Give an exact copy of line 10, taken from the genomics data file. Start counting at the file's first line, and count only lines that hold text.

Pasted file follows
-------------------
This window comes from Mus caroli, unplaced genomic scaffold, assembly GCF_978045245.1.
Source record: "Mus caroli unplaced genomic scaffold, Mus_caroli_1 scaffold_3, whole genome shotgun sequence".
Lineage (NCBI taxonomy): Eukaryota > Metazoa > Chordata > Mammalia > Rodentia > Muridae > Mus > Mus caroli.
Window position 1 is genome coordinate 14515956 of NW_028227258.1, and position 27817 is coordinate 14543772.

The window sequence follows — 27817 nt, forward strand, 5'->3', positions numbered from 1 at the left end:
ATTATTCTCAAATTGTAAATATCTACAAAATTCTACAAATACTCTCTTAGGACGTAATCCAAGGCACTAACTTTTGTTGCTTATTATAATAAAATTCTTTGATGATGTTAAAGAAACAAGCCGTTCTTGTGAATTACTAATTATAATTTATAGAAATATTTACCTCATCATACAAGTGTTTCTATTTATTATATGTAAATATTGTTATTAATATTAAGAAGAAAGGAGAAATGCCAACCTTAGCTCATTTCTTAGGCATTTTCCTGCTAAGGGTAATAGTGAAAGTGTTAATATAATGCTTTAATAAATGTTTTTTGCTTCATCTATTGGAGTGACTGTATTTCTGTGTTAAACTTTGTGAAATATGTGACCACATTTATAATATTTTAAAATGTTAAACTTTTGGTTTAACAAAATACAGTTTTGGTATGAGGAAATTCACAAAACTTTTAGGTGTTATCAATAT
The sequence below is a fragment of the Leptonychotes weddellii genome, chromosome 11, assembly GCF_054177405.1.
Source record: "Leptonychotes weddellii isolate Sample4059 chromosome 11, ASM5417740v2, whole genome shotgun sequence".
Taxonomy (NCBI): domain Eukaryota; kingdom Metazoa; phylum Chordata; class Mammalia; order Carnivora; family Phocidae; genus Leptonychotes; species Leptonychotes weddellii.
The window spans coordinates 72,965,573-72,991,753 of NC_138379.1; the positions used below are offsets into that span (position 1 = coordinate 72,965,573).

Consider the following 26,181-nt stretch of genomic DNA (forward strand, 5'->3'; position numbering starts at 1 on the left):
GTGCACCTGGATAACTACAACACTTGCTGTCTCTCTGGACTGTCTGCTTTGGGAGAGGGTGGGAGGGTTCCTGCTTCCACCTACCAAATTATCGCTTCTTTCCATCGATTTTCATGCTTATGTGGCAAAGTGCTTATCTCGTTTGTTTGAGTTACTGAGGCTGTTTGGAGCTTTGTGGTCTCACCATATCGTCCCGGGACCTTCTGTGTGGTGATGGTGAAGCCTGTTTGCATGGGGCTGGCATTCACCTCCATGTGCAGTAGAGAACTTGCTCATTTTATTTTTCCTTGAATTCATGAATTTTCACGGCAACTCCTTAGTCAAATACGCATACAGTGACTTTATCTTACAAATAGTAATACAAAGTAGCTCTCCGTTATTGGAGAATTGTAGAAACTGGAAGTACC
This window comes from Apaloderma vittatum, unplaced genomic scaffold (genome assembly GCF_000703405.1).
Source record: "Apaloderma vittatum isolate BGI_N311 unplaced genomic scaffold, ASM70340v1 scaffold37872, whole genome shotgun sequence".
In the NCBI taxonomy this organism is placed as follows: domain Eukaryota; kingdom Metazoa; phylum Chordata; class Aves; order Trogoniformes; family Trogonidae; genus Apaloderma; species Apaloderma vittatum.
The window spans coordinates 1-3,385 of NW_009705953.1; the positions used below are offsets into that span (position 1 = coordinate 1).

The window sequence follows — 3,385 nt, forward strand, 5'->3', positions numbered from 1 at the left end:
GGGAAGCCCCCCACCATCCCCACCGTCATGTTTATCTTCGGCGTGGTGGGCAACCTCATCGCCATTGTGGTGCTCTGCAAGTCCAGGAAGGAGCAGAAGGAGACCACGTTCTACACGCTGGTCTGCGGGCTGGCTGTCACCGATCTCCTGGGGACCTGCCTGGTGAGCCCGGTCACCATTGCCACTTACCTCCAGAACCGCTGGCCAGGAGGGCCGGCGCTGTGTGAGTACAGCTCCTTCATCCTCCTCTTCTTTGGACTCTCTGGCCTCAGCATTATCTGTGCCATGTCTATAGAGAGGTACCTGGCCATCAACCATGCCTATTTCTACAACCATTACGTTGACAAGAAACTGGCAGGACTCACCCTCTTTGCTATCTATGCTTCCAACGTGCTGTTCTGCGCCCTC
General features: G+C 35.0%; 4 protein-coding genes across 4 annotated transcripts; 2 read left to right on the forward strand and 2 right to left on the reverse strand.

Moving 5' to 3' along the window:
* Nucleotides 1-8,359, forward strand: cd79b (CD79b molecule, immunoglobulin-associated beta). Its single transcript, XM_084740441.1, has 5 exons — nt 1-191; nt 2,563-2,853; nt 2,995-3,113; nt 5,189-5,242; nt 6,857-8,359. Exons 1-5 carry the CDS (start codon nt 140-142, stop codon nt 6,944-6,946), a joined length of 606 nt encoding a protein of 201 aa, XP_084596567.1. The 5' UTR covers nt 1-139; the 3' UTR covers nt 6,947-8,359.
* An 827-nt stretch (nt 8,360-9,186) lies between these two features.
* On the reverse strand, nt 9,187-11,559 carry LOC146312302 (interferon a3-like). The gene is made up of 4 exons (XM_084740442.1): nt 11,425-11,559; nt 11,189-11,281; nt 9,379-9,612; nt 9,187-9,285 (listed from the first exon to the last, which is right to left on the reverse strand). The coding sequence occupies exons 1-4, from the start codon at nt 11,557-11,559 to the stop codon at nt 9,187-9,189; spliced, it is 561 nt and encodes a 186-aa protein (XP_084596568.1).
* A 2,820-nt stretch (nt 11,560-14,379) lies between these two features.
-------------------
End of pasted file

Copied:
The window spans coordinates 72,965,573-72,991,753 of NC_138379.1; the positions used below are offsets into that span (position 1 = coordinate 72,965,573).